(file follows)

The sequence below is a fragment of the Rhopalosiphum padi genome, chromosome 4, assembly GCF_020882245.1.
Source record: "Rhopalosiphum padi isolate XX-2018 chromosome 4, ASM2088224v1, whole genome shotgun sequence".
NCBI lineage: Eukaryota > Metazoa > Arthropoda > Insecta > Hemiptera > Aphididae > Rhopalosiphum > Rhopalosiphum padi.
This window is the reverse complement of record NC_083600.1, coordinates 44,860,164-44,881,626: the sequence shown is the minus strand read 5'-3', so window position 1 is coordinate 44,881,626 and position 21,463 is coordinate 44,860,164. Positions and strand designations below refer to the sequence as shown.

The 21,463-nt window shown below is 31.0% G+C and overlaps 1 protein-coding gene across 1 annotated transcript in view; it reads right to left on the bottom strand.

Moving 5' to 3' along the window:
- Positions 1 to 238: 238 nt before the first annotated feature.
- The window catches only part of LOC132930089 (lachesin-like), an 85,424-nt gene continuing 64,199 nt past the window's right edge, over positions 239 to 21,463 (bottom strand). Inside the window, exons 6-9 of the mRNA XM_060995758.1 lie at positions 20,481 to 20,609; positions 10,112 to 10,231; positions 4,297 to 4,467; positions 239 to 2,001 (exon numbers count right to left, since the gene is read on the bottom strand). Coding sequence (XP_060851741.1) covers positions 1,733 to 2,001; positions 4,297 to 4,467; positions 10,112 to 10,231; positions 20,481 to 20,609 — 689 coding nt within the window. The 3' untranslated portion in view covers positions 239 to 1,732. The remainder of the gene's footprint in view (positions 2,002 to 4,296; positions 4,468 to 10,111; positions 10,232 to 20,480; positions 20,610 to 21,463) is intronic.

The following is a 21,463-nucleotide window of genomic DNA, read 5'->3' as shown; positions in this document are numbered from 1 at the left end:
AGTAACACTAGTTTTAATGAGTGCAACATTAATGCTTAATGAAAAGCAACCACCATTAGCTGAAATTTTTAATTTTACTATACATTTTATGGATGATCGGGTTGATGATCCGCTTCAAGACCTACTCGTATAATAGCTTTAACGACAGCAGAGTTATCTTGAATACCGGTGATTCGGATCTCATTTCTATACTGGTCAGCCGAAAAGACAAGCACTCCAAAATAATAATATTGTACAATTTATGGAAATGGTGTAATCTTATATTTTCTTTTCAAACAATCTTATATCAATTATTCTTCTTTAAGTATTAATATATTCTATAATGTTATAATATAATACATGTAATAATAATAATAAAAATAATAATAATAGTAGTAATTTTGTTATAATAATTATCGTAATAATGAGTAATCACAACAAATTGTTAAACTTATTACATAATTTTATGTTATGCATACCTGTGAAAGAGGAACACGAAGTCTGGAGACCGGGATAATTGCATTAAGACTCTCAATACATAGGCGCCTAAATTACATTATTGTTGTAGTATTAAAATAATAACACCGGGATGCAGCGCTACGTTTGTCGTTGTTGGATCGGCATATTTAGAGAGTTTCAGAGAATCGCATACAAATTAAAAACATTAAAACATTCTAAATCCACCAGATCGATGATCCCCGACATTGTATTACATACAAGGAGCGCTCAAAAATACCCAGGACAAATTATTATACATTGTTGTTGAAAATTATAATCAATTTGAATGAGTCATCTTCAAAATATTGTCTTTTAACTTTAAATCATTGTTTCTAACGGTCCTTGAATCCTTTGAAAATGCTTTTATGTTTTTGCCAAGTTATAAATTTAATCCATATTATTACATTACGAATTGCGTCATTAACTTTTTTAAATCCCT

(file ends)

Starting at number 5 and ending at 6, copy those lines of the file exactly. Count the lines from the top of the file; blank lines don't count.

The 21,463-nt window shown below is 31.0% G+C and overlaps 1 protein-coding gene across 1 annotated transcript in view; it reads right to left on the bottom strand.

Moving 5' to 3' along the window: